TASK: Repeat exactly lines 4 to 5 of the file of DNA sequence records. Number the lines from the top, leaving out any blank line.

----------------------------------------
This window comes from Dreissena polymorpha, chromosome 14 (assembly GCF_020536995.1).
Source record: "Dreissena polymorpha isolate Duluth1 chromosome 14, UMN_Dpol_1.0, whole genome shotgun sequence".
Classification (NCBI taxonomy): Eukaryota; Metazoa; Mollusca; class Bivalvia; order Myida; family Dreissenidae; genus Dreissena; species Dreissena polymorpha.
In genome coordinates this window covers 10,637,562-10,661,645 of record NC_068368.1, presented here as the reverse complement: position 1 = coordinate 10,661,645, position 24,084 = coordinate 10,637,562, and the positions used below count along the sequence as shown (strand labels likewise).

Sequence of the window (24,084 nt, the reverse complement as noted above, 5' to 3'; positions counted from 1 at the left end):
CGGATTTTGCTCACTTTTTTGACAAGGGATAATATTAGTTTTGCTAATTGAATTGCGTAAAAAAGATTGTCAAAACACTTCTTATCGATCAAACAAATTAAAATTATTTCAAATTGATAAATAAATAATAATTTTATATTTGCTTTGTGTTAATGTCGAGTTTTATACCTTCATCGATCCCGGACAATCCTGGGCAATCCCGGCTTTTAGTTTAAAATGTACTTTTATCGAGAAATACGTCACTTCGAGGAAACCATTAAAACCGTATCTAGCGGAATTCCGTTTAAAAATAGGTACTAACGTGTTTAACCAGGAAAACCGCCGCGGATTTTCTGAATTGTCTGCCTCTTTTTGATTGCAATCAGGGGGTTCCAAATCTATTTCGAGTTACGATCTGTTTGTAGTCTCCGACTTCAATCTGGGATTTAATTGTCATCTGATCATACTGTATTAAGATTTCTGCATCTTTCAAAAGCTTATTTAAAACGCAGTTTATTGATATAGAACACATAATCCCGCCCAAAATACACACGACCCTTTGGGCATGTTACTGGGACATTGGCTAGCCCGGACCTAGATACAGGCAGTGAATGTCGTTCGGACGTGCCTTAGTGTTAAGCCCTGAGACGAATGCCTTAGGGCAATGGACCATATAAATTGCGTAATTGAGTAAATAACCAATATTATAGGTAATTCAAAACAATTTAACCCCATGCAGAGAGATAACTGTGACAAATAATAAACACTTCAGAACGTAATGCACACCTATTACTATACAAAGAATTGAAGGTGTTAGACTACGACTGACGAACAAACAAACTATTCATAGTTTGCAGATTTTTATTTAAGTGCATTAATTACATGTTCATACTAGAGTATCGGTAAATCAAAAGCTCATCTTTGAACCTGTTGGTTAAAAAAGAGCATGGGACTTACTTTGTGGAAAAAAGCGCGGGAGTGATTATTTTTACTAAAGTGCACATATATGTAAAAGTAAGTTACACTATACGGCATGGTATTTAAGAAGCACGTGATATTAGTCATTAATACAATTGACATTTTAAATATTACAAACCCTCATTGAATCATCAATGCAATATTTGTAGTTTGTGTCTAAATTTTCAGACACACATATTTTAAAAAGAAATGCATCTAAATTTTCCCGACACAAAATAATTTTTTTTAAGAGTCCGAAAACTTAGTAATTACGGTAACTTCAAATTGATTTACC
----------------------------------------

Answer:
In genome coordinates this window covers 10,637,562-10,661,645 of record NC_068368.1, presented here as the reverse complement: position 1 = coordinate 10,661,645, position 24,084 = coordinate 10,637,562, and the positions used below count along the sequence as shown (strand labels likewise).

Sequence of the window (24,084 nt, the reverse complement as noted above, 5' to 3'; positions counted from 1 at the left end):